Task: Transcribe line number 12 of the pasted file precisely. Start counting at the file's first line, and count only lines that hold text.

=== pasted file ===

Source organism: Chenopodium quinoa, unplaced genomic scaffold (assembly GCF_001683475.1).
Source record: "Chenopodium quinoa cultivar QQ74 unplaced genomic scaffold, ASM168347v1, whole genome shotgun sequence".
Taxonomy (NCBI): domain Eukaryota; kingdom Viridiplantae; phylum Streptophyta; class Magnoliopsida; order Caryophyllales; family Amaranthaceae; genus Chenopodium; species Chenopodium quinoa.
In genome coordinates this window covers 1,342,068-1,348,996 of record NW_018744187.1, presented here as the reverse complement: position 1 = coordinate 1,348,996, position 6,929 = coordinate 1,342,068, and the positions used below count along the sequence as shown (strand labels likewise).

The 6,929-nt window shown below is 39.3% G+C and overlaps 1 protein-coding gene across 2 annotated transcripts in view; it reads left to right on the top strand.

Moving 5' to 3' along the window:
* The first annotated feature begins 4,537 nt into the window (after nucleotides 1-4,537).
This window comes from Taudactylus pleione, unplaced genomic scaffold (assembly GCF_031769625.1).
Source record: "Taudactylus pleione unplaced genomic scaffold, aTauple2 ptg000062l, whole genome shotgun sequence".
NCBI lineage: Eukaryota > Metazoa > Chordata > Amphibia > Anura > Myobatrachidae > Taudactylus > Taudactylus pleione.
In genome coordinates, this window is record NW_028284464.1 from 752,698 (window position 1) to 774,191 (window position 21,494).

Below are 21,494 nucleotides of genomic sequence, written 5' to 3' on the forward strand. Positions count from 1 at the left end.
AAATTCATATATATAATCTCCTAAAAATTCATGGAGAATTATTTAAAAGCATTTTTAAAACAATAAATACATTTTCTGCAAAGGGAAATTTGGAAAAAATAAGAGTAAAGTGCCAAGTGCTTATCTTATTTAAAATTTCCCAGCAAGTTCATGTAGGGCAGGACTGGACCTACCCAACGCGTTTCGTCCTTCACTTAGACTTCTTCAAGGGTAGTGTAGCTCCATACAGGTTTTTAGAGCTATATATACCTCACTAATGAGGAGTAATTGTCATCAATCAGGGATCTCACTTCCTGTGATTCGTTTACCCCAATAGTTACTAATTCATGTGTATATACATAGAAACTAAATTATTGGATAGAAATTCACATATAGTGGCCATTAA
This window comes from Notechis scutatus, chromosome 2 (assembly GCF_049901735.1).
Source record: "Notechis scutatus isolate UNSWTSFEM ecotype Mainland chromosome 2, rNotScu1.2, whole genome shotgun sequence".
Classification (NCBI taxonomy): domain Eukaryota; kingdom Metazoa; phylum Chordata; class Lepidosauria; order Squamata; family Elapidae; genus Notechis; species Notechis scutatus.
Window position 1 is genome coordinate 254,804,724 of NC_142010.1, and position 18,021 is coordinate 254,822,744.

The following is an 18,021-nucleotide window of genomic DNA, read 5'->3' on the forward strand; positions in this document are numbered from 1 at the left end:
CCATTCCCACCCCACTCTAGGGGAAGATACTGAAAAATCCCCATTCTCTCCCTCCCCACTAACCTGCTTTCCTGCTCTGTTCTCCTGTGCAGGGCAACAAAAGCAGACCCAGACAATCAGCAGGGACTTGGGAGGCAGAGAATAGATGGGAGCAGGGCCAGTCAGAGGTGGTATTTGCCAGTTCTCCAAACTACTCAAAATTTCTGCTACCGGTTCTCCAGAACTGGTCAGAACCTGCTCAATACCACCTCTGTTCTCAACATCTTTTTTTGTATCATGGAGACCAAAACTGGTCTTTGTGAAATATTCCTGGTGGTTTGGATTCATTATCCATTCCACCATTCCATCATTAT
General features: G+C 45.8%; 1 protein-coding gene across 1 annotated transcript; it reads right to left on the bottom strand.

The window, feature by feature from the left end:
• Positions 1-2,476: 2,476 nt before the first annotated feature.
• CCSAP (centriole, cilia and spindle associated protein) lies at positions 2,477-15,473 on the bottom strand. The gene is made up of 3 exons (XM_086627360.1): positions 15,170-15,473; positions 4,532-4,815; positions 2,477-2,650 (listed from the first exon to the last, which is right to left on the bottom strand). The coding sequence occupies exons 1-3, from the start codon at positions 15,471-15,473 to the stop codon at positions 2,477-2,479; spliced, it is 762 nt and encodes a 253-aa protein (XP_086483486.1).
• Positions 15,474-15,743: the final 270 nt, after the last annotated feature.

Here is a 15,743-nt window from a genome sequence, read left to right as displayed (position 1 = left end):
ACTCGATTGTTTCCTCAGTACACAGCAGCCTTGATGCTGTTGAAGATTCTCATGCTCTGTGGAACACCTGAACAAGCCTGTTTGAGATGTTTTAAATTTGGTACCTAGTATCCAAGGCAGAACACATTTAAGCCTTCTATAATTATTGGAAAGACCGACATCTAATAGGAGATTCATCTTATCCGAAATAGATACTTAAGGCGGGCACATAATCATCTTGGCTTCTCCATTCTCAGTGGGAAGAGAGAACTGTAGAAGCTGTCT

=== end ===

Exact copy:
Below are 21,494 nucleotides of genomic sequence, written 5' to 3' on the forward strand. Positions count from 1 at the left end.